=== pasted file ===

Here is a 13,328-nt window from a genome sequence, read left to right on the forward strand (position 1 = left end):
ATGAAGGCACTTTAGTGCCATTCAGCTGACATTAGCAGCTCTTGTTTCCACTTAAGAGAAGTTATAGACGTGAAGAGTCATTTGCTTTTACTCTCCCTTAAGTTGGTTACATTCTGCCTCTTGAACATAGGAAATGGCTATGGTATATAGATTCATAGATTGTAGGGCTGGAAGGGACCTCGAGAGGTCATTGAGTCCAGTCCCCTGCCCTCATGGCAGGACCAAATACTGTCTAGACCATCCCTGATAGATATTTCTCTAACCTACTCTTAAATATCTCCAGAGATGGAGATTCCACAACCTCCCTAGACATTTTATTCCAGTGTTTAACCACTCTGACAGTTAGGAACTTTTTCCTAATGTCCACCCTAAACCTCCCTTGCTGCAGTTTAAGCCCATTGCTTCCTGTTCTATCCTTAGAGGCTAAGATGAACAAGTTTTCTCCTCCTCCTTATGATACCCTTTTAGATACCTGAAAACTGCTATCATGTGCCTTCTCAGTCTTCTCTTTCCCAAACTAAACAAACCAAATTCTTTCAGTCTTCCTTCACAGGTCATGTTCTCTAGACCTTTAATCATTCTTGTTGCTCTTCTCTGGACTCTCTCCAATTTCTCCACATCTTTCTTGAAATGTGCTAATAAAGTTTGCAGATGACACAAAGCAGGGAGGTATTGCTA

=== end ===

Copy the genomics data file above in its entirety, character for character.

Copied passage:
Here is a 13,328-nt window from a genome sequence, read left to right on the forward strand (position 1 = left end):
ATGAAGGCACTTTAGTGCCATTCAGCTGACATTAGCAGCTCTTGTTTCCACTTAAGAGAAGTTATAGACGTGAAGAGTCATTTGCTTTTACTCTCCCTTAAGTTGGTTACATTCTGCCTCTTGAACATAGGAAATGGCTATGGTATATAGATTCATAGATTGTAGGGCTGGAAGGGACCTCGAGAGGTCATTGAGTCCAGTCCCCTGCCCTCATGGCAGGACCAAATACTGTCTAGACCATCCCTGATAGATATTTCTCTAACCTACTCTTAAATATCTCCAGAGATGGAGATTCCACAACCTCCCTAGACATTTTATTCCAGTGTTTAACCACTCTGACAGTTAGGAACTTTTTCCTAATGTCCACCCTAAACCTCCCTTGCTGCAGTTTAAGCCCATTGCTTCCTGTTCTATCCTTAGAGGCTAAGATGAACAAGTTTTCTCCTCCTCCTTATGATACCCTTTTAGATACCTGAAAACTGCTATCATGTGCCTTCTCAGTCTTCTCTTTCCCAAACTAAACAAACCAAATTCTTTCAGTCTTCCTTCACAGGTCATGTTCTCTAGACCTTTAATCATTCTTGTTGCTCTTCTCTGGACTCTCTCCAATTTCTCCACATCTTTCTTGAAATGTGCTAATAAAGTTTGCAGATGACACAAAGCAGGGAGGTATTGCTA